Actually, I don't. It depends what you define as "professional". A lot of my work was published right away when I began shooting and I was making an income shooting models very early on [in my career].
Your website says that you try to “create images that transcend the sum of their elements”. Can you elaborate some more on that statement?
Well I believe that considering a photograph pertains to what the viewer sees and what they take away from it. If the viewer looks at a picture and the only thing the individual sees is a person standing there looking back at them, or doing something odd, then that is all that the picture is to them and maybe to others. But if someone looks at a photograph and is moved, if the person feels emotions due to the picture itself and/or can visualise a story-line pertaining to that photo in his/her mind, then the photographer has captured or created a moment in time that transcends the elements of that picture.
When shooting accessories, is it essential to match the models’ personalities with the products?
If you mean matching the product to how the model looks then yes. The products have to look natural or be appropriate for the model. On shoots, the stylist always brings plenty of accessories to match with the model. Or if you are shooting a particular accessory for a job, you would look at many different models to pick one that fits the vision for that piece.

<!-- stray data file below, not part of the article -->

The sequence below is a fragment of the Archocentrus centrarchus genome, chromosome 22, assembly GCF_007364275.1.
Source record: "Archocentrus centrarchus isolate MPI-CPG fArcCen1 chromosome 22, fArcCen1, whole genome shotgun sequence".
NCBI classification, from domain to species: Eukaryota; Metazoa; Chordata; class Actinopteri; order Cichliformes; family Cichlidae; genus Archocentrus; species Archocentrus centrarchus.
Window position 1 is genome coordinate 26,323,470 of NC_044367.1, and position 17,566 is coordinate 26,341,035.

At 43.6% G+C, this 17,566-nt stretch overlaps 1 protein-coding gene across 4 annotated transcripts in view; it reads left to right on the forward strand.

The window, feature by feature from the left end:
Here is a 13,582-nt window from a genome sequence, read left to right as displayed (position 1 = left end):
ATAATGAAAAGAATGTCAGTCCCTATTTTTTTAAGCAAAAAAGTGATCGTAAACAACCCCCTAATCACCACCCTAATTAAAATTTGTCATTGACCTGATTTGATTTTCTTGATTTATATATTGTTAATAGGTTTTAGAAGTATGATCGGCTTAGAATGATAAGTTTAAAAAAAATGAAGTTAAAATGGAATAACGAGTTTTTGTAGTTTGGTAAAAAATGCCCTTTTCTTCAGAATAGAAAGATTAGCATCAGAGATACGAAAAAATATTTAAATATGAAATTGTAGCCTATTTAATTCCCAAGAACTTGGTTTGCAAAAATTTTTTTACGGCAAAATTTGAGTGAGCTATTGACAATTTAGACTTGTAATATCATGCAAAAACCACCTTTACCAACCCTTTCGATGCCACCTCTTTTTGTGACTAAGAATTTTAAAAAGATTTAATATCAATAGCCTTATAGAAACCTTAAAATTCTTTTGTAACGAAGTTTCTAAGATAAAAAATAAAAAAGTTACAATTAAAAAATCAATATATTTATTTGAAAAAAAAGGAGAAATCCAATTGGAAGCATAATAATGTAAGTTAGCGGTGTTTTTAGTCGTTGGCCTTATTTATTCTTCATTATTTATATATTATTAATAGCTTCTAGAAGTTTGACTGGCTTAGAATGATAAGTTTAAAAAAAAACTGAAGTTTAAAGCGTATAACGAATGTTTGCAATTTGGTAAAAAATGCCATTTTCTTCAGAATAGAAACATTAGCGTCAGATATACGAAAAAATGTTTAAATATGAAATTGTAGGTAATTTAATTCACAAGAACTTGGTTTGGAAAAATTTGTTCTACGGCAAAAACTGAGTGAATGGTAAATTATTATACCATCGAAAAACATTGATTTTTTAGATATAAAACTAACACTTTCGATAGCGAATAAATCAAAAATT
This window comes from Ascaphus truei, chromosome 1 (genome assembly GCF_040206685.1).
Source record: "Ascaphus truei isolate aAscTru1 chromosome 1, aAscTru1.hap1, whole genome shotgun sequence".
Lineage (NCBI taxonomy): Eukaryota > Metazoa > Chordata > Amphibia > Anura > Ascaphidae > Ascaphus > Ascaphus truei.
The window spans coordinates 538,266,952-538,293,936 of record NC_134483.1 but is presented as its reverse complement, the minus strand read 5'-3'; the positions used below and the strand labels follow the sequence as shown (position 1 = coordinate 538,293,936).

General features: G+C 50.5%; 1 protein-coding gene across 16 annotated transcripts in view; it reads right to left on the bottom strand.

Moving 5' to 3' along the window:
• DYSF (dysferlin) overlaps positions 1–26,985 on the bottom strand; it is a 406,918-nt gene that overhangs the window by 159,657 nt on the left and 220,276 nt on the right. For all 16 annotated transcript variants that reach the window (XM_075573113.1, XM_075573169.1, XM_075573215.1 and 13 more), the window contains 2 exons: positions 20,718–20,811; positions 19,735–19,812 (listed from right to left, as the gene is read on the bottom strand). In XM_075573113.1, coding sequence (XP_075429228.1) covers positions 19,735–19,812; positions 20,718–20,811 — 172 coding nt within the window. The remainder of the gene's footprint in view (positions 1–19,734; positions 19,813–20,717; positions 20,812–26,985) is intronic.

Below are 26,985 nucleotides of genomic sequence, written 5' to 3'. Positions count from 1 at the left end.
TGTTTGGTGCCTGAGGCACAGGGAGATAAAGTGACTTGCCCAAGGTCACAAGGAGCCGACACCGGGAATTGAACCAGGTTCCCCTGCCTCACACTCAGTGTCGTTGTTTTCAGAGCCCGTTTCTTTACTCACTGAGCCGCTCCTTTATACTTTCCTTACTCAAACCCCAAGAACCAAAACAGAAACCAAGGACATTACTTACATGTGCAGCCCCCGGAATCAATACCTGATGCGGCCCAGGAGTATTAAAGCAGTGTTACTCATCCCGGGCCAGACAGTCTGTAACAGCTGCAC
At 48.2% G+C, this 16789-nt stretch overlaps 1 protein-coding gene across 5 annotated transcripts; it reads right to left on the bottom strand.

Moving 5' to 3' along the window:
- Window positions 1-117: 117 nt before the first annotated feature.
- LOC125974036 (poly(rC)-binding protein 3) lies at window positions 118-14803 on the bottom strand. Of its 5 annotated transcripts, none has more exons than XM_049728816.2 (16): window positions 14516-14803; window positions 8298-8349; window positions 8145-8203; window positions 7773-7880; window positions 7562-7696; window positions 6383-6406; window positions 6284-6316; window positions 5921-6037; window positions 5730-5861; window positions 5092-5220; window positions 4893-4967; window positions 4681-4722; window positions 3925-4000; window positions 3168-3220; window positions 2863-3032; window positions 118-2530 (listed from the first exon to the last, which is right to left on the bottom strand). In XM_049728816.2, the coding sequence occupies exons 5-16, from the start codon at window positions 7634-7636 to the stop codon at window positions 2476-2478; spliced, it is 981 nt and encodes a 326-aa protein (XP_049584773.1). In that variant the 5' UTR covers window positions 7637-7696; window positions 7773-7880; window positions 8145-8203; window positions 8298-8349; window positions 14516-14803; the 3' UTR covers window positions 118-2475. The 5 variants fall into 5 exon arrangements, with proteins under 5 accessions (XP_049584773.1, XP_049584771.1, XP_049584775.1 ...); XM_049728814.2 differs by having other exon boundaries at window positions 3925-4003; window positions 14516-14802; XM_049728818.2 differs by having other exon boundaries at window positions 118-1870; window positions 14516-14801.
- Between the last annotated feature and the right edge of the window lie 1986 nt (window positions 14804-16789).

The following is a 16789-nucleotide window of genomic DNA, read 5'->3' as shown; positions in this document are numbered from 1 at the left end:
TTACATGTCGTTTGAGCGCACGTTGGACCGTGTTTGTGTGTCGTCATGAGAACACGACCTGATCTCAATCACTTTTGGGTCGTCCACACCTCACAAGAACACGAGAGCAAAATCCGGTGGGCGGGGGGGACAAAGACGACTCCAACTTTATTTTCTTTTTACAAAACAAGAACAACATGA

Your photography has been widely appreciated for its aggressive yet sensual characteristics. How does one get these distinct elements together in their photographs?
I don’t think you could actively try to make these things happen if they are not a part of who you are. It comes out of my direction and the emotions I try to elicit from my models while shooting. It's about how I ask them to interact with each other and what I tell them to think about while shooting. When it comes to clothing, if a piece has motion to it, it is again how I direct the stylist to work with the clothing or place the fans to give lift and action and more importantly know/feel when to press the button to catch that moment.
What inspires you as a photographer?